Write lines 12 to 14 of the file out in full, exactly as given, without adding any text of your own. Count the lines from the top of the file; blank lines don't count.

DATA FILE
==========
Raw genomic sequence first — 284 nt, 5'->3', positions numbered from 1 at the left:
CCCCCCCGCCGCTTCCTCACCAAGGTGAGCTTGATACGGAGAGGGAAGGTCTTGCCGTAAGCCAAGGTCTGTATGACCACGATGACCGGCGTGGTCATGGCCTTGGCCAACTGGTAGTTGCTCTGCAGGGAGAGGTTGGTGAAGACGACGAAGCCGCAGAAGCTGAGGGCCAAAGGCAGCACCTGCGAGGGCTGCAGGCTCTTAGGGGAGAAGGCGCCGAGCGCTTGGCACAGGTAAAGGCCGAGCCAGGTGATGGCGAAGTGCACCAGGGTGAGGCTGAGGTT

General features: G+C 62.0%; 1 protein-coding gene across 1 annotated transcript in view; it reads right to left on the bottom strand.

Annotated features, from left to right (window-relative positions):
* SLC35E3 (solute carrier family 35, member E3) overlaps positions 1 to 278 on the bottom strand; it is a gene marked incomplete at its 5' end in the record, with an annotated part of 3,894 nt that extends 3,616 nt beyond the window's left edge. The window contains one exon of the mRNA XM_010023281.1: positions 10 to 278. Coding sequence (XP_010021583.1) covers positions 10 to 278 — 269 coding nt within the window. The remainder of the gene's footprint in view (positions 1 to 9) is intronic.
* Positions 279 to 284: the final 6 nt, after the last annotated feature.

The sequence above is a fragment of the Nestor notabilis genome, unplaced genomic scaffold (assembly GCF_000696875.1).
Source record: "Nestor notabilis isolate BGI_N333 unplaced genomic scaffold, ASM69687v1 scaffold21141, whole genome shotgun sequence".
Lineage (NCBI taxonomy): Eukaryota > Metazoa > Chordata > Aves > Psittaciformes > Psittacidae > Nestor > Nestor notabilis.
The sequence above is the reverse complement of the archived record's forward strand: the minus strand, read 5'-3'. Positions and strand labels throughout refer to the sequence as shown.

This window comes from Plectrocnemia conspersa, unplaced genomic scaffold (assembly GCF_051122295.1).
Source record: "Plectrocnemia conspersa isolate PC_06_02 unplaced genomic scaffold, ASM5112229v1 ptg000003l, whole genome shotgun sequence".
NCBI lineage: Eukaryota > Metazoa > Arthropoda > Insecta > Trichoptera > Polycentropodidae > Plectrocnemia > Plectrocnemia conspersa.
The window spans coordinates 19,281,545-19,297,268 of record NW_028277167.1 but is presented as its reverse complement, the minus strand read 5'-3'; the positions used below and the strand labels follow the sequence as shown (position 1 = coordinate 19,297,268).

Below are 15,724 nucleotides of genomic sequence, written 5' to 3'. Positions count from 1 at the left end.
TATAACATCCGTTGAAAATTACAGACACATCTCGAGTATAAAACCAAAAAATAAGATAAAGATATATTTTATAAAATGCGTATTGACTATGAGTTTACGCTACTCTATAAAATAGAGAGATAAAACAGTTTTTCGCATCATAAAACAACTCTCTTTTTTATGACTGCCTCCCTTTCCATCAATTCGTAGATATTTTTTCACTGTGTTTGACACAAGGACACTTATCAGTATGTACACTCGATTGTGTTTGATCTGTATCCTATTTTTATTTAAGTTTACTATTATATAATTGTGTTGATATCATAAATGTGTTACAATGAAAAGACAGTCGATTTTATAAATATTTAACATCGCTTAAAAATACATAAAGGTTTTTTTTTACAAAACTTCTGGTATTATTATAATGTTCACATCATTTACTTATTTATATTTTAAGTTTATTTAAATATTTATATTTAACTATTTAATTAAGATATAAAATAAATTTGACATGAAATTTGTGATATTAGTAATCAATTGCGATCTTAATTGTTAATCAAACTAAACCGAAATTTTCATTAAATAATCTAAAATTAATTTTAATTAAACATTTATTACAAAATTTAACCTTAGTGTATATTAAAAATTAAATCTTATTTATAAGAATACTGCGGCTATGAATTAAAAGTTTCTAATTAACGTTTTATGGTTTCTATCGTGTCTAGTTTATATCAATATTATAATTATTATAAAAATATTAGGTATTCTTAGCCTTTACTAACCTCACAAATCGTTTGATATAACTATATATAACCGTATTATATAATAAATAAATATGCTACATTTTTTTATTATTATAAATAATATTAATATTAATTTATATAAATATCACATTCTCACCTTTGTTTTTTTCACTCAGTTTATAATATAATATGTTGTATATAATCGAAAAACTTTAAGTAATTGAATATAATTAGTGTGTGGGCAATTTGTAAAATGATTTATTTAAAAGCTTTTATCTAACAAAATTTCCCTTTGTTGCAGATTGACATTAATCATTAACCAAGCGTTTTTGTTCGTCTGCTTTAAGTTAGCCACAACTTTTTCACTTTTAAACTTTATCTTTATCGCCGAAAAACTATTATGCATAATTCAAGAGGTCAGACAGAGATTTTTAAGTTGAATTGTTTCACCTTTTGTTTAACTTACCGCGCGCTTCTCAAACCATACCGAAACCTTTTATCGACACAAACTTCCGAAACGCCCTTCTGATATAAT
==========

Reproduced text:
Source record: "Plectrocnemia conspersa isolate PC_06_02 unplaced genomic scaffold, ASM5112229v1 ptg000003l, whole genome shotgun sequence".
NCBI lineage: Eukaryota > Metazoa > Arthropoda > Insecta > Trichoptera > Polycentropodidae > Plectrocnemia > Plectrocnemia conspersa.
The window spans coordinates 19,281,545-19,297,268 of record NW_028277167.1 but is presented as its reverse complement, the minus strand read 5'-3'; the positions used below and the strand labels follow the sequence as shown (position 1 = coordinate 19,297,268).